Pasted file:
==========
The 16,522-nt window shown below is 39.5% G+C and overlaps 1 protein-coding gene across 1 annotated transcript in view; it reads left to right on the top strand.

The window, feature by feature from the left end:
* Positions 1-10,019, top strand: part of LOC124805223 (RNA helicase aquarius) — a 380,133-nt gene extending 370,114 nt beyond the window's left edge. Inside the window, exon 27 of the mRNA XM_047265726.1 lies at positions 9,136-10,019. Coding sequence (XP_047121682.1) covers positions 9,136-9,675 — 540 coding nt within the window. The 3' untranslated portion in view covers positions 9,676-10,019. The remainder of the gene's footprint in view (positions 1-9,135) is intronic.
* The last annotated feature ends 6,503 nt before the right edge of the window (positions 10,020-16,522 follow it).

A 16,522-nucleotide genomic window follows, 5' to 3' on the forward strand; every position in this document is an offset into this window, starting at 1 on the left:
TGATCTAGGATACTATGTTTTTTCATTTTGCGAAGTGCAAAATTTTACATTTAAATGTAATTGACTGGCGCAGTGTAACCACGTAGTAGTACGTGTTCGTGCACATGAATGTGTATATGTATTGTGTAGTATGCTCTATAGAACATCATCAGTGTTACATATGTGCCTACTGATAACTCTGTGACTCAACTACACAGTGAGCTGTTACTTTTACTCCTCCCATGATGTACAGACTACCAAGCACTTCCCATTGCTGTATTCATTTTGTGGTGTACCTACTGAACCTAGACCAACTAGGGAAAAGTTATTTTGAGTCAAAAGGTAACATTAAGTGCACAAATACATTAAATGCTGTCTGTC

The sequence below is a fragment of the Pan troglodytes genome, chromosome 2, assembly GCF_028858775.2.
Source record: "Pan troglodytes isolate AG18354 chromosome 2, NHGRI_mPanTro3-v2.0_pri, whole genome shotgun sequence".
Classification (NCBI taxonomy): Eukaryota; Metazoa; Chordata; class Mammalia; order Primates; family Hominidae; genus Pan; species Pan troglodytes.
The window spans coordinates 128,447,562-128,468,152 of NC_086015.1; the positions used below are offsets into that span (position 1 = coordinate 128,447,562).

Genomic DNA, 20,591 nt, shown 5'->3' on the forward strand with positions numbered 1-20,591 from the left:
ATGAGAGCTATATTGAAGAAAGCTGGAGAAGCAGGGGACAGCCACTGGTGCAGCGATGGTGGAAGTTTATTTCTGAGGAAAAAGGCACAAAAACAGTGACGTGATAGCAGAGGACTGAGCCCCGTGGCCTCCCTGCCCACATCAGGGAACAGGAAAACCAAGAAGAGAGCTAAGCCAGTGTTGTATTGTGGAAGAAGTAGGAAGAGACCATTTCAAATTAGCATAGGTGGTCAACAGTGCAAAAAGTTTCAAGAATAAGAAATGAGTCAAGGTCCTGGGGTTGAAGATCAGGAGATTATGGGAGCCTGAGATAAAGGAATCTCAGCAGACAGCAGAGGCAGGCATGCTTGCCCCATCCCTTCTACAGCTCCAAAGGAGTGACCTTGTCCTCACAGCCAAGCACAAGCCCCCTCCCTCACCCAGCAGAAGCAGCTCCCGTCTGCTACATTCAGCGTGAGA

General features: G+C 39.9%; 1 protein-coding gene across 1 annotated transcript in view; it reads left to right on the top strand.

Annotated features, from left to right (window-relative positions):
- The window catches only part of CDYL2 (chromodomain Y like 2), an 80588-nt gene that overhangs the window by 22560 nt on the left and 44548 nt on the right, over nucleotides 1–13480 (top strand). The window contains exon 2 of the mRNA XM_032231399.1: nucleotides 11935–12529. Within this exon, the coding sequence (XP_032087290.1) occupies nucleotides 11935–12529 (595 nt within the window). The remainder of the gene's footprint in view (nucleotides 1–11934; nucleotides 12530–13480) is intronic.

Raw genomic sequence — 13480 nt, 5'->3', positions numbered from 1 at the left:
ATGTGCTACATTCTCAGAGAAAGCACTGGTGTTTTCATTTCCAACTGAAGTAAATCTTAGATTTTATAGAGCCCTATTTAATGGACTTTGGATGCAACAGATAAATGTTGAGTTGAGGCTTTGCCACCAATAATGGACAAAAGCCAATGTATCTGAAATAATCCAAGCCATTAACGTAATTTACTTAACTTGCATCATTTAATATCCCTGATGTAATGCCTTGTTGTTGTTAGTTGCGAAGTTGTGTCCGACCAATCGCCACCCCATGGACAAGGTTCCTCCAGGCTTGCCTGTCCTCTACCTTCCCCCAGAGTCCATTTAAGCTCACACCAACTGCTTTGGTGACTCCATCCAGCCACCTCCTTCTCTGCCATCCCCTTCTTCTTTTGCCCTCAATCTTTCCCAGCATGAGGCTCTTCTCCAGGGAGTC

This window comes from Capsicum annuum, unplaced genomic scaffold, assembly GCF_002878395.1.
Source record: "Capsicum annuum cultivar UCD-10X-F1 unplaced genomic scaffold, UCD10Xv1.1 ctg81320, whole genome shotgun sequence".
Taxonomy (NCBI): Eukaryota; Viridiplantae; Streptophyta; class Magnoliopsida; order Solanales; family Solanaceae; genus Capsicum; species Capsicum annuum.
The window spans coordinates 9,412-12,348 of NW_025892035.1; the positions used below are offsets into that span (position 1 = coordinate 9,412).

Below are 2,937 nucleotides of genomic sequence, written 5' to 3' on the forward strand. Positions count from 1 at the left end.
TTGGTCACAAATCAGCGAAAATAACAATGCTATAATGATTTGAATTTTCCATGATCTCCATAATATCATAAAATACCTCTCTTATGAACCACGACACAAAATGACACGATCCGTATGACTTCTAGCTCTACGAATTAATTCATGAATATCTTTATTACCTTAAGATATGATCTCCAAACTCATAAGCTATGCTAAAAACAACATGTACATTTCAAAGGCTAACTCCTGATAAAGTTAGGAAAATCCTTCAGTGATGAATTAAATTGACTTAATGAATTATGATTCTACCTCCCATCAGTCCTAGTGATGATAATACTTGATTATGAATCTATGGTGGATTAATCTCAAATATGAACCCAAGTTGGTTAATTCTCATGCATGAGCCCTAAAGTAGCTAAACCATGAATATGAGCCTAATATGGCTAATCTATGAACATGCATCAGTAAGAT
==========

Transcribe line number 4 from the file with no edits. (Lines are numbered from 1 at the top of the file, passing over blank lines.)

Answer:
* The last annotated feature ends 6,503 nt before the right edge of the window (positions 10,020-16,522 follow it).